Judge hears closing statements in canyoning trial

Survivor Rachel O'Brien speaks to the press after testifying in the canyoning trial

The canyoning trial in Interlaken entered its decisive phase on Monday.

This content was published on December 10, 2001 - 18:56

The judge, Thomas Zbinden, is faced with a difficult decision. After hearing the pleas from the prosecution and defence, he will have to decide whether any of the eight defendants of the now defunct Adventure World company were guilty of manslaughter through culpable negligence.

The charges were laid after 21 people on a Canyoning expedition were swept to their deaths by a wall of water which swept through the Saxet Brook outside Interlaken two and a half years ago.

There were no laws or common guidelines at the time governing the actions of companies leading Canyoning tours.

During the first five days of the trial, the Adventure World managers and guides gave convincing testimony as to their and their company's professionalism.

Expert witnesses confirmed that Adventure World, as far as the company's safety practices and guide training were concerned, was at least as good as those of anyone else in the Canyoning business.

Lack of knowledge or arrogance

Judge Zbinden will have to decide whether through a lack of meteorological knowledge, or arrogance, the managers and guides let the trip go ahead even though a thunderstorm had broken out over the Saxet Valley.

The defendants claim the former. They said it was possible to enter a canyon during a storm as long as the conditions in the brook itself allowed. They said the water colour and water level were of paramount importance, and a check did not lead them to expect the sudden appearance of a wall of water.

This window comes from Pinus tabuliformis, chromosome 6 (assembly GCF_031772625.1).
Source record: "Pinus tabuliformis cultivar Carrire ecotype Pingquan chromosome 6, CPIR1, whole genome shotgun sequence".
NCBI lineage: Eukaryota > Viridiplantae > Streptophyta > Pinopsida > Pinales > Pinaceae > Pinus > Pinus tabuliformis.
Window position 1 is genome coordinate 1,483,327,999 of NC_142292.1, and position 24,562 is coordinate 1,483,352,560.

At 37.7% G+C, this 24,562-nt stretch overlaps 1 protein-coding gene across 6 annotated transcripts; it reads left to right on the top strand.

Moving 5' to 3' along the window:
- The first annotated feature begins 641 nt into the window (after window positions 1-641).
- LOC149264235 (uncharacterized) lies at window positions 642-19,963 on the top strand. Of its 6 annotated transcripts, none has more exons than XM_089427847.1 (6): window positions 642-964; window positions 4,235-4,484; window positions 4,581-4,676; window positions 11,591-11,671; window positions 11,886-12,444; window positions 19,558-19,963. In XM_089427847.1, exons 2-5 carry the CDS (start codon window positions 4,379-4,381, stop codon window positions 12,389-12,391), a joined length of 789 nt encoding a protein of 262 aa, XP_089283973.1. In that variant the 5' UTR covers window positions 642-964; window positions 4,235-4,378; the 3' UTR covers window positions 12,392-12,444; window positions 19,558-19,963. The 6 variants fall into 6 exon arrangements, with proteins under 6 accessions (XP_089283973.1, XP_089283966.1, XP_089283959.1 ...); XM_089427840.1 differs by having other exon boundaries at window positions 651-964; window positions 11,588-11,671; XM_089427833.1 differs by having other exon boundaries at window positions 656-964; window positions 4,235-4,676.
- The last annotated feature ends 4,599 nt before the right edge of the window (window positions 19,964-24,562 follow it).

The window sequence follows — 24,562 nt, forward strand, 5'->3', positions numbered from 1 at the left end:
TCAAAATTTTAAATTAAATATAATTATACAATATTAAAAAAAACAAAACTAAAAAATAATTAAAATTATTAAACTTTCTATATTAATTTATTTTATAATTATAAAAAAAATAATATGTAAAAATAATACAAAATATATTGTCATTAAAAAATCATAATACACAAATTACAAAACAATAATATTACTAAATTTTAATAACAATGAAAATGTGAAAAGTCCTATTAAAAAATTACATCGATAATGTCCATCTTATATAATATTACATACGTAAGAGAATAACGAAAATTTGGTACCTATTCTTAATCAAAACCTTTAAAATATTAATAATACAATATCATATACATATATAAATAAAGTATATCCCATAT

They were supported by two expert witnesses who said no one could have expected such a natural phenomenon, based on the level of knowledge at the time.

Saturated catchment area

What was known was that the brook's catchment area, located above the tree line, was saturated and could not soak up any more water. About 20 mountain tributaries feed the Saxet Brook.

Based on this knowledge, other experts taking the stand said the defendants acted arrogantly by ignoring the weather situation in the catchment area, where the storm first broke.

This was enough for the other Canyoning outfitter working in the Saxet Brook at the time to put an end to his Canyoning tours for the day.

A policeman, who is also a Canyoning expert, said the first and most important rule for any Canyoning guide is to never enter the water during a storm. All storms are unpredictable, he said.

Describing the high wave that killed the 21 people, the local fire chief said a sudden and large rise in the water level, causing flooding, occurred on an annual basis.

He said just because no one had ever seen the type of high wave break through the narrow part of the gorge where the accident occurred, didn't mean it hadn't happened before the accident.

Following her testimony on Friday, the only survivor to take the stand told the media how she and the other tourists who had taken part in the Canyoning trip had placed their complete and unquestioning trust in Adventure World and their guides.

by Dale Bechtel in Interlaken

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